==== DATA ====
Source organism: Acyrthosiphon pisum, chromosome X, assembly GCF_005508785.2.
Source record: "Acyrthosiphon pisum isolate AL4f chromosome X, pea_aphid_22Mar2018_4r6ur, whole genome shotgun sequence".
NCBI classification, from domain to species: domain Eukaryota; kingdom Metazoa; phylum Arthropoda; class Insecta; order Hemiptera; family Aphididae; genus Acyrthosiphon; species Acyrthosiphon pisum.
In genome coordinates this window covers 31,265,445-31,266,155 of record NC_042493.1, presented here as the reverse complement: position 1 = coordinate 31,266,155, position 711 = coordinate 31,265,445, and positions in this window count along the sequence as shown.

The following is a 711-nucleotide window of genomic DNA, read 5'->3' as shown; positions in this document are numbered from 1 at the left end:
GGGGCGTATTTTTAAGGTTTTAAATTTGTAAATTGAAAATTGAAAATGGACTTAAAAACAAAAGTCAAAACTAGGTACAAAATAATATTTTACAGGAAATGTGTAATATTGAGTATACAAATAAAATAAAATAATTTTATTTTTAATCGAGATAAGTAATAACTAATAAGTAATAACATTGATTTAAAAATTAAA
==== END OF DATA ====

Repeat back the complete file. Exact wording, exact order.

Source organism: Acyrthosiphon pisum, chromosome X, assembly GCF_005508785.2.
Source record: "Acyrthosiphon pisum isolate AL4f chromosome X, pea_aphid_22Mar2018_4r6ur, whole genome shotgun sequence".
NCBI classification, from domain to species: domain Eukaryota; kingdom Metazoa; phylum Arthropoda; class Insecta; order Hemiptera; family Aphididae; genus Acyrthosiphon; species Acyrthosiphon pisum.
In genome coordinates this window covers 31,265,445-31,266,155 of record NC_042493.1, presented here as the reverse complement: position 1 = coordinate 31,266,155, position 711 = coordinate 31,265,445, and positions in this window count along the sequence as shown.

The following is a 711-nucleotide window of genomic DNA, read 5'->3' as shown; positions in this document are numbered from 1 at the left end:
GGGGCGTATTTTTAAGGTTTTAAATTTGTAAATTGAAAATTGAAAATGGACTTAAAAACAAAAGTCAAAACTAGGTACAAAATAATATTTTACAGGAAATGTGTAATATTGAGTATACAAATAAAATAAAATAATTTTATTTTTAATCGAGATAAGTAATAACTAATAAGTAATAACATTGATTTAAAAATTAAA